In "The Stars Are Aligned," 14 famous figures - each representing a different university in the Southeastern Conference - spill their emotions and explain why they'll never forget where they came from. "The Stars Are Aligned" will air on the SEC Network Thursday, Aug. 14 at 9 p.m. ET.
Andy Billman, the film's director, sat down with SECSports.com for this Q&A about the upcoming film.
SEC: What was the inspiration for the idea and creation of The Stars Are Aligned?
Andy Billman: "With the creation of the SEC Network, the talk was to do a film that was more celebratory. With any type of project, we have a goal in mind, whether it's a particular theme, moment or person. In this case, we talked about a project that focused on all 14 SEC schools and we were looking for a way to do that in an hour or hour-and-a-half. When we were brainstorming, we thought, maybe the way to do it is to select one particular fan from each school and get into what's unique about that school, why they're a fan of that school and memories they have from the past. This film celebrates why we're all fans. They feel like they know these people from reading about them or watching on TV from afar, but hopefully this brings a different light to them. All fans are the same. Whether it's Ashley Judd, James Carville or Governor Rick Perry, they're all the same - they're nervous, they're intense and they're happy or sad based on a win or a loss."
SEC: This film is a little different from the SEC Storied films in the past. How does this film fit into the SEC Storied series?
Andy Billman: "In this case, what we're doing is re-living a series of moments and highlights from a different perspective. The theme of this film is that we're all fans. You're hearing James Carville re-live the Billy Cannon play, Ashley Judd re-living the LSU-Kentucky game from 1994 where Kentucky made that great comeback, Jonathan Papelbon talking about why he loves Mississippi State and what drew him to the school, and Shepard Smith talking about The Grove. It's a very unique perspective and a very cool perspective."
SEC: What is unique about The Stars Are Aligned?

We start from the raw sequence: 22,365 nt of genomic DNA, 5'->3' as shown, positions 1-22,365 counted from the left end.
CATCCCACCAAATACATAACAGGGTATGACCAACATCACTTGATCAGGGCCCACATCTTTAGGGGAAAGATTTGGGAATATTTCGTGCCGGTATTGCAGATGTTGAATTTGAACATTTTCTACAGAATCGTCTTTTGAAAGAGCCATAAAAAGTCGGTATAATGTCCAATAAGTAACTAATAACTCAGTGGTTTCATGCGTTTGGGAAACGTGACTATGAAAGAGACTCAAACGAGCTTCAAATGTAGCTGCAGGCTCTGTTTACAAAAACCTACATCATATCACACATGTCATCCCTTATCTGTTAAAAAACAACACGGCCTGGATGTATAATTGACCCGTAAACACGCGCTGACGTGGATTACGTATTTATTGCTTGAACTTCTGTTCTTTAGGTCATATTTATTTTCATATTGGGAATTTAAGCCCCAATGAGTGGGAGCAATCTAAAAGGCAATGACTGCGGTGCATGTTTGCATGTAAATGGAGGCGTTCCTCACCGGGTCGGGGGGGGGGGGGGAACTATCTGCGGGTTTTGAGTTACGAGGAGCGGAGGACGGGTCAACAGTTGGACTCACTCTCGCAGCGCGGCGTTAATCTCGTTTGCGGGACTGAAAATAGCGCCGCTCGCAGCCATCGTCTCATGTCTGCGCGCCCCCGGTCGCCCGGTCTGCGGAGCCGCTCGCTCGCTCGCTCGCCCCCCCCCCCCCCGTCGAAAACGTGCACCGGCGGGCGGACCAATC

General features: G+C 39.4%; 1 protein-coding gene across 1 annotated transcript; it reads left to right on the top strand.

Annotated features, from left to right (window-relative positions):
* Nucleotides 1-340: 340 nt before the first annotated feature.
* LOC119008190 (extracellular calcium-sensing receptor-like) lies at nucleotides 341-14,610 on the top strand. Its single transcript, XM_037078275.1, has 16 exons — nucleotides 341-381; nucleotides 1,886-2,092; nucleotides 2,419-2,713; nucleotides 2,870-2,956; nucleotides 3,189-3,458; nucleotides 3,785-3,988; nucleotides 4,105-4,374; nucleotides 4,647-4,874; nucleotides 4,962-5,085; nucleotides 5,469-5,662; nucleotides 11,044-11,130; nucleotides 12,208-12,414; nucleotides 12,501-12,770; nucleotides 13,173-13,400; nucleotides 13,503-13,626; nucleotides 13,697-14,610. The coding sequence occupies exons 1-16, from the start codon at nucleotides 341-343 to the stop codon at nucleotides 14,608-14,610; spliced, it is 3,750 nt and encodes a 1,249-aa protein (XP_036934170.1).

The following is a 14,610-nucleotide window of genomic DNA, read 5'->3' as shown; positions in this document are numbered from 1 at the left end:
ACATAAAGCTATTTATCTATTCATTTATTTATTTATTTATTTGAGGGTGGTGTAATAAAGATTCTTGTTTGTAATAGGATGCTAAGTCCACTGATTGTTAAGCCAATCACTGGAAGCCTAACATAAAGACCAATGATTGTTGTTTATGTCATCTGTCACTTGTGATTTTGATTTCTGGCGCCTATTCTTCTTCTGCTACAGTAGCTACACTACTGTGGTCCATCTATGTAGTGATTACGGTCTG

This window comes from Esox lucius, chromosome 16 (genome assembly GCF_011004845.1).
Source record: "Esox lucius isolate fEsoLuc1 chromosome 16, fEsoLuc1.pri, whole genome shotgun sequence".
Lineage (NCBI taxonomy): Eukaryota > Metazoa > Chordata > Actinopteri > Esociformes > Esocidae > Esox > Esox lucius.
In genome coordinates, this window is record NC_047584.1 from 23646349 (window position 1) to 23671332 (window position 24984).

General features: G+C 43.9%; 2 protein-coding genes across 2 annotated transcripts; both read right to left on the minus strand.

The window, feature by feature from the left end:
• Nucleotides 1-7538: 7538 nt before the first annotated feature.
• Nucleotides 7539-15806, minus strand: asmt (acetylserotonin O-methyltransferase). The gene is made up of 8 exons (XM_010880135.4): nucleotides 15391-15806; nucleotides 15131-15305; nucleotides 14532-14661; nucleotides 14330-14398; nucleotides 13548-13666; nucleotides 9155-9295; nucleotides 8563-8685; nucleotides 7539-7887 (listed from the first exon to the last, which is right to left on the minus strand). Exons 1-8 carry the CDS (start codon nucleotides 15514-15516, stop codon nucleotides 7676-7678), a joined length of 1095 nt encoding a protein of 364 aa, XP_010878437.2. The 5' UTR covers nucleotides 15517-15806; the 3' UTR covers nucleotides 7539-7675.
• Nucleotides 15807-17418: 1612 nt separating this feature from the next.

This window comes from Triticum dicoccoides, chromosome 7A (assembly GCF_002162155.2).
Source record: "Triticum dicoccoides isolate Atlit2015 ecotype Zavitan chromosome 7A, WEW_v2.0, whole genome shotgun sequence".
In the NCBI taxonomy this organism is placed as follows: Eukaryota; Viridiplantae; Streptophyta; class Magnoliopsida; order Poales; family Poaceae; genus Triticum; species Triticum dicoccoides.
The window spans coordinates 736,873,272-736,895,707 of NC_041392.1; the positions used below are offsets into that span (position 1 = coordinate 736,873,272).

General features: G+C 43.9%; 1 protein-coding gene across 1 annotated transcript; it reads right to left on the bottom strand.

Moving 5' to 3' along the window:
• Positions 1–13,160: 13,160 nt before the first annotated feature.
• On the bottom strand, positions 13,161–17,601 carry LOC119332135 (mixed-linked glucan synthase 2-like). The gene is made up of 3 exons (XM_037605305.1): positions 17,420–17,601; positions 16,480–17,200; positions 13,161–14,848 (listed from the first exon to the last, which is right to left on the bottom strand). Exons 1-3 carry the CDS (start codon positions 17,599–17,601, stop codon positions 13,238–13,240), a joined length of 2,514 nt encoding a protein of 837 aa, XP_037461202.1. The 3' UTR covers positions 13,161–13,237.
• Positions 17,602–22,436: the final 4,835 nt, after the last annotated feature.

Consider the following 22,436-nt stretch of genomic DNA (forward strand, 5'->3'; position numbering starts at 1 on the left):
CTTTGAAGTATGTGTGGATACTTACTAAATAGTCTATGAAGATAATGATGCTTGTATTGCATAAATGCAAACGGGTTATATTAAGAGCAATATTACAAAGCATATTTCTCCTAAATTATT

Andy Billman: "What this film does is that it touches upon every school, which is something that we would normally not try to do. It's not easy. It's a hard thing to touch upon one person in an hour, much less all 14 schools. I think the most important thing is that it represents what all fans have gone through. We've all sat through great wins, frustrating losses and memorable moments. This is why you come back to your school and this film reminds us why we go to games. Sometimes you forget these things when you're busy, but these moments bring back memories of family and conversations from your past. We've got to do that more. We live too much in the digital age."
SEC: What is the most interesting thing you learned through the production of this film?
Andy Billman: "That each school has a unique characteristic. When we started this project, I honestly didn't think I'd learn that much new stuff, but I learned a lot more than I thought I would. Every school has a unique tradition, a unique story and something that I did not know about. For instance, Missouri has a scarf man who throws up his scarf every time a free throw is shot."
SEC: What makes this film so relatable for fans?
Andy Billman: "James Carville has obviously done many high-profile things but, on a Saturday night, he's probably the same guy I am - pacing, nervous and he just can't watch. When LSU wins, he wants to read every article. When LSU loses, he can only read the New York Times. I can definitely relate to that and other fans can too. You go to games expecting certain things and sometimes the outcome is different. It's all relatable. These 14 people display the same emotions we do on gameday."
SEC: All 14 subjects highlighted in the film are high-profile individuals with busy schedules. How were you able to coordinate all of the interviews?
Andy Billman: Everybody we talked to has a busy schedule and we realize that. It was 14 people who are spread all over the country in different locations. We just asked them, when they had some time available, we knew they were huge fans of this particular school, how could we get some of their time? That's how it worked. Everybody, once we started talking to them, was very interested. It makes a great film. I am very appreciative of them; they made my job easy."
SEC: What do you hope the takeaway from this film is for viewers?
Andy Billman: "This film reminded us why we go to games and why we are fans of certain teams. You get to hear different personalities and why they come back to their universities and the fields or courts. I hope people get as much joy out of this as I did. It is a fun film and I hope everyone gets a kick out of it."